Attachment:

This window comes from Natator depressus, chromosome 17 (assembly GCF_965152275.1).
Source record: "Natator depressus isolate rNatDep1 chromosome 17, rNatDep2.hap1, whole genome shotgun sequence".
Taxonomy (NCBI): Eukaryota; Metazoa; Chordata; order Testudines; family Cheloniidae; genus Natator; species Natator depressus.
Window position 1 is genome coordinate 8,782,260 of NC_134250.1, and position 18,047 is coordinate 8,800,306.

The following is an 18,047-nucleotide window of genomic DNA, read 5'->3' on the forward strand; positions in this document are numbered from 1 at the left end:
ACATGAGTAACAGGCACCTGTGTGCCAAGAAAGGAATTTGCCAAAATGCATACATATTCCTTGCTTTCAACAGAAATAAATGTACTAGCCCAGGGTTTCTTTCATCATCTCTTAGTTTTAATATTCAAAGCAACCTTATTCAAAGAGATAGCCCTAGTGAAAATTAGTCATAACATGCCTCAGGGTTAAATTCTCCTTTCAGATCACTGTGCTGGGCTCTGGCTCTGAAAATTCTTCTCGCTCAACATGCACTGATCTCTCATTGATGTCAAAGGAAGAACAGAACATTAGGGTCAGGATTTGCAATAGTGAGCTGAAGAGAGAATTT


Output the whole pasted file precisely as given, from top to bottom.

This window comes from Natator depressus, chromosome 17 (assembly GCF_965152275.1).
Source record: "Natator depressus isolate rNatDep1 chromosome 17, rNatDep2.hap1, whole genome shotgun sequence".
Taxonomy (NCBI): Eukaryota; Metazoa; Chordata; order Testudines; family Cheloniidae; genus Natator; species Natator depressus.
Window position 1 is genome coordinate 8,782,260 of NC_134250.1, and position 18,047 is coordinate 8,800,306.

The following is an 18,047-nucleotide window of genomic DNA, read 5'->3' on the forward strand; positions in this document are numbered from 1 at the left end:
ACATGAGTAACAGGCACCTGTGTGCCAAGAAAGGAATTTGCCAAAATGCATACATATTCCTTGCTTTCAACAGAAATAAATGTACTAGCCCAGGGTTTCTTTCATCATCTCTTAGTTTTAATATTCAAAGCAACCTTATTCAAAGAGATAGCCCTAGTGAAAATTAGTCATAACATGCCTCAGGGTTAAATTCTCCTTTCAGATCACTGTGCTGGGCTCTGGCTCTGAAAATTCTTCTCGCTCAACATGCACTGATCTCTCATTGATGTCAAAGGAAGAACAGAACATTAGGGTCAGGATTTGCAATAGTGAGCTGAAGAGAGAATTT